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More On Moringa!

There's nothing super-looking about moringa. It’s skinny and sparse in foliage. Its fragile branches sprout puny white flowers and droop with long twisted pods knobby with seeds. But if plants were superheroes, then moringa would be Iron Man.


“If there were a top 10 list of plants that are going to help feed the world over the next hundred years, I would say moringa should be on that list,” Every part of the plant is edible — leaves, pods, seeds, flowers, even its root. The feathery leaves alone pack a powerful protein punch — nearly 30 percent by dry weight. Legumes don’t even have that much protein, nor all the essential amino acids. The leaves are high in vitamins A and C, calcium, zinc, iron, magnesium and potassium. They contain phytochemicals and antioxidants that have been shown in some research studies to reduce chronic inflammation. The plant even has the potential to simultaneously treat both malnutrition and obesity.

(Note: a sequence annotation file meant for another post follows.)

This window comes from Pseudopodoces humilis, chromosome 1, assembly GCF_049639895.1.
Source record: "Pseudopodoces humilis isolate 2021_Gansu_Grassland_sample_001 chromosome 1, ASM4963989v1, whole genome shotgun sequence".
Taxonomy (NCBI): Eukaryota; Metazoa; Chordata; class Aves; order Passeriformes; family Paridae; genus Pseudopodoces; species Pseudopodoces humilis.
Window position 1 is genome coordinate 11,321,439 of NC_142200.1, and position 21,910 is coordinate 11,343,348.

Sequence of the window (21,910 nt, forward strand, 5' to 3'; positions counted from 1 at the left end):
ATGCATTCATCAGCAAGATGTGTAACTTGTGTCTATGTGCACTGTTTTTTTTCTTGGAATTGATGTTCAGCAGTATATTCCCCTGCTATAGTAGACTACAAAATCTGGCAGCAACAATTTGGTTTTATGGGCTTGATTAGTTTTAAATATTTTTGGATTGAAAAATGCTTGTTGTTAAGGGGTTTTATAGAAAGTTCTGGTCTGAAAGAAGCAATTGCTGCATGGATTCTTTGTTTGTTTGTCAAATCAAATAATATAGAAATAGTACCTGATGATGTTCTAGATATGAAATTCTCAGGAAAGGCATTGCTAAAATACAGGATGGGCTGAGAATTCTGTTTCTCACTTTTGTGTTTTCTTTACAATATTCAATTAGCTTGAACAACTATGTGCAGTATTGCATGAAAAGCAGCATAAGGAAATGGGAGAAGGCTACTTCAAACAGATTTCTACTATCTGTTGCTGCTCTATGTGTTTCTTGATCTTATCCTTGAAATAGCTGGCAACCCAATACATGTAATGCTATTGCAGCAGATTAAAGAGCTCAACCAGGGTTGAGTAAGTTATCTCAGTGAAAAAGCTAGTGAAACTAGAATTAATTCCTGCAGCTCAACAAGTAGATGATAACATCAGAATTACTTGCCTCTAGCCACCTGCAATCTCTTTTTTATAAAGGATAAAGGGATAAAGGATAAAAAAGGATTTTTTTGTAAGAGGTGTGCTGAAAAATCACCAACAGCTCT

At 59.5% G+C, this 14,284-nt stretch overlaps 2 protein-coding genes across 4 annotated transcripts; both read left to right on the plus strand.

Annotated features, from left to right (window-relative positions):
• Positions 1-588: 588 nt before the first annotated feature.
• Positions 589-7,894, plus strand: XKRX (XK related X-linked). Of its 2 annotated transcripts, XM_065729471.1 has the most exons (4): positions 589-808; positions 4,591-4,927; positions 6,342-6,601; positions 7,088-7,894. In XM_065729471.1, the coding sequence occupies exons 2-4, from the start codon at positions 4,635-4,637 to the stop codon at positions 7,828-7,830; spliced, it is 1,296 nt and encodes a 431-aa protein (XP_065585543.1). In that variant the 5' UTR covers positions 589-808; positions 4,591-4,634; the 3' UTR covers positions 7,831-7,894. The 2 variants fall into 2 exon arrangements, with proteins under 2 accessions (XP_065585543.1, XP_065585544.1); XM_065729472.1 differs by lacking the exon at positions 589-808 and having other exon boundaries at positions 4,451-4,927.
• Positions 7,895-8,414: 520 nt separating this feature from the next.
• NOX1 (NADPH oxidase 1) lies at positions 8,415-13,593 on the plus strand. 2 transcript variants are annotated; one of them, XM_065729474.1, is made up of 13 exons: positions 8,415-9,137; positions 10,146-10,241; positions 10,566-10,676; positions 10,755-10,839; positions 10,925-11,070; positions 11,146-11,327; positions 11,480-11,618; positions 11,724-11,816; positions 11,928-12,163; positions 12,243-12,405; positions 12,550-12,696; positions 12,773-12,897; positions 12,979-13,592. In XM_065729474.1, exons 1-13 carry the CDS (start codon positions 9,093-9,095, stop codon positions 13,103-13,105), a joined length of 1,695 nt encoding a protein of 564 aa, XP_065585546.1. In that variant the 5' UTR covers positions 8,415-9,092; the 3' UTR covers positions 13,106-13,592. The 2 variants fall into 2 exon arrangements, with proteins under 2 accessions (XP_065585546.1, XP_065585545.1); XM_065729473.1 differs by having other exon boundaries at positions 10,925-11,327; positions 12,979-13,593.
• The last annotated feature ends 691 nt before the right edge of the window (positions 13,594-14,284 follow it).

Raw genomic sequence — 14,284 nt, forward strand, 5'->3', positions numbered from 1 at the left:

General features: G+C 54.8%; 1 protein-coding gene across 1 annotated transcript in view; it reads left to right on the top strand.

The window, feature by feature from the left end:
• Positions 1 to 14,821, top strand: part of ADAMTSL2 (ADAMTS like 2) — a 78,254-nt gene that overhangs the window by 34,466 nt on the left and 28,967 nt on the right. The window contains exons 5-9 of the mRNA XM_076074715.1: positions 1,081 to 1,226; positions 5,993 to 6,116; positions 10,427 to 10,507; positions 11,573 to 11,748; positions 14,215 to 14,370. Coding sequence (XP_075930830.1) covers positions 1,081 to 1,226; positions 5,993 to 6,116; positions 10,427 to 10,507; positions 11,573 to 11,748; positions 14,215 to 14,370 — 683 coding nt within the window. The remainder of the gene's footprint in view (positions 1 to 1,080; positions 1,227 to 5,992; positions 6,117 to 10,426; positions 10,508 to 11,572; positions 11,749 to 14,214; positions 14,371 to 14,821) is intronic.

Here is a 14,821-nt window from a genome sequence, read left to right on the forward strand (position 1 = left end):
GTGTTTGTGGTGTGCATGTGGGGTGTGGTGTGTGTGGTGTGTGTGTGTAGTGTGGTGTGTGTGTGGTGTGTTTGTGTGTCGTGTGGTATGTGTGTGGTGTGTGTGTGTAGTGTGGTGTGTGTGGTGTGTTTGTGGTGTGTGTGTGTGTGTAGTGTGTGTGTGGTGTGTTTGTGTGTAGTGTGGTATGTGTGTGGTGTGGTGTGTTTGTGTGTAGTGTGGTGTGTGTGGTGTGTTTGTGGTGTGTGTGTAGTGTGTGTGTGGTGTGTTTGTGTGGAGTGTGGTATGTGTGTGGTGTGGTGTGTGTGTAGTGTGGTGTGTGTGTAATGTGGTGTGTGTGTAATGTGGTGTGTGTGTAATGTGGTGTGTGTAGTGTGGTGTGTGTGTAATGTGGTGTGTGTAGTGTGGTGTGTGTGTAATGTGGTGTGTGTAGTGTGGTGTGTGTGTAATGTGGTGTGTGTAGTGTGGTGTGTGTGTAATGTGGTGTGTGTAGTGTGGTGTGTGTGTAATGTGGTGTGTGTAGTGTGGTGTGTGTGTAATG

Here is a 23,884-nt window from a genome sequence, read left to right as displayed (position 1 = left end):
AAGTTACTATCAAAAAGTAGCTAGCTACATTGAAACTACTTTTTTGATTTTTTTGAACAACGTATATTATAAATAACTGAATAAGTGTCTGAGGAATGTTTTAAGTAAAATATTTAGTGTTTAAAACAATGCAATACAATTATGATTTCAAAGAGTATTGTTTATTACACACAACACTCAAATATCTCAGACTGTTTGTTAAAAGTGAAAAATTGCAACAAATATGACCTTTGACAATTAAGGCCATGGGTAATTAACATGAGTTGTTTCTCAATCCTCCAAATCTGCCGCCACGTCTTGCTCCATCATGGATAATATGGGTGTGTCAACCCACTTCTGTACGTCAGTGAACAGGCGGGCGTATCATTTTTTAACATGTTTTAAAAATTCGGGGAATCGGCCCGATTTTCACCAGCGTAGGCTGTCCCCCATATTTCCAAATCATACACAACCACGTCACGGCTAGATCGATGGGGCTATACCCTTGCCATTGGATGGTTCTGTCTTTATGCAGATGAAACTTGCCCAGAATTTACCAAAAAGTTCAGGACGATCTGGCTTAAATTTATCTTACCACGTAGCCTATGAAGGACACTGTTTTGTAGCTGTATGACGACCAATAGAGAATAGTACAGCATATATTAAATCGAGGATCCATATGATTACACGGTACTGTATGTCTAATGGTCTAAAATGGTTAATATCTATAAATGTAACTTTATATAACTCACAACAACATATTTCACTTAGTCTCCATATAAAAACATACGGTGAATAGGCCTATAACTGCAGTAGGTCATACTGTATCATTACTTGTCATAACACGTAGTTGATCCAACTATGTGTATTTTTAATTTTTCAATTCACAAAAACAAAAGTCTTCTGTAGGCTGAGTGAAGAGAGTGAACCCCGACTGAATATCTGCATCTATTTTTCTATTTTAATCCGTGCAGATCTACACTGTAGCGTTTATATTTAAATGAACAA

Moringa stenopetala is often referred to as the African Moringa Tree because it is native only to Ethiopia and northern Kenya. Though it does grow in many other parts of the old- and new-world tropics, it is not as widely known as its close relative, Moringa oleifera. There are nine different Moringa tree species in Southern Africa, Northeastern Africa, Madagascar, and India. However, the only endemic Southern African Moringa species is the Moringa ovalifolia. This tree naturally grows in Namibia. No matter what you call Moringa oleifera — also known as “drumstick tree,” “tree of life,” and “miracle tree” — it's one of the most nutritious plants in the world.



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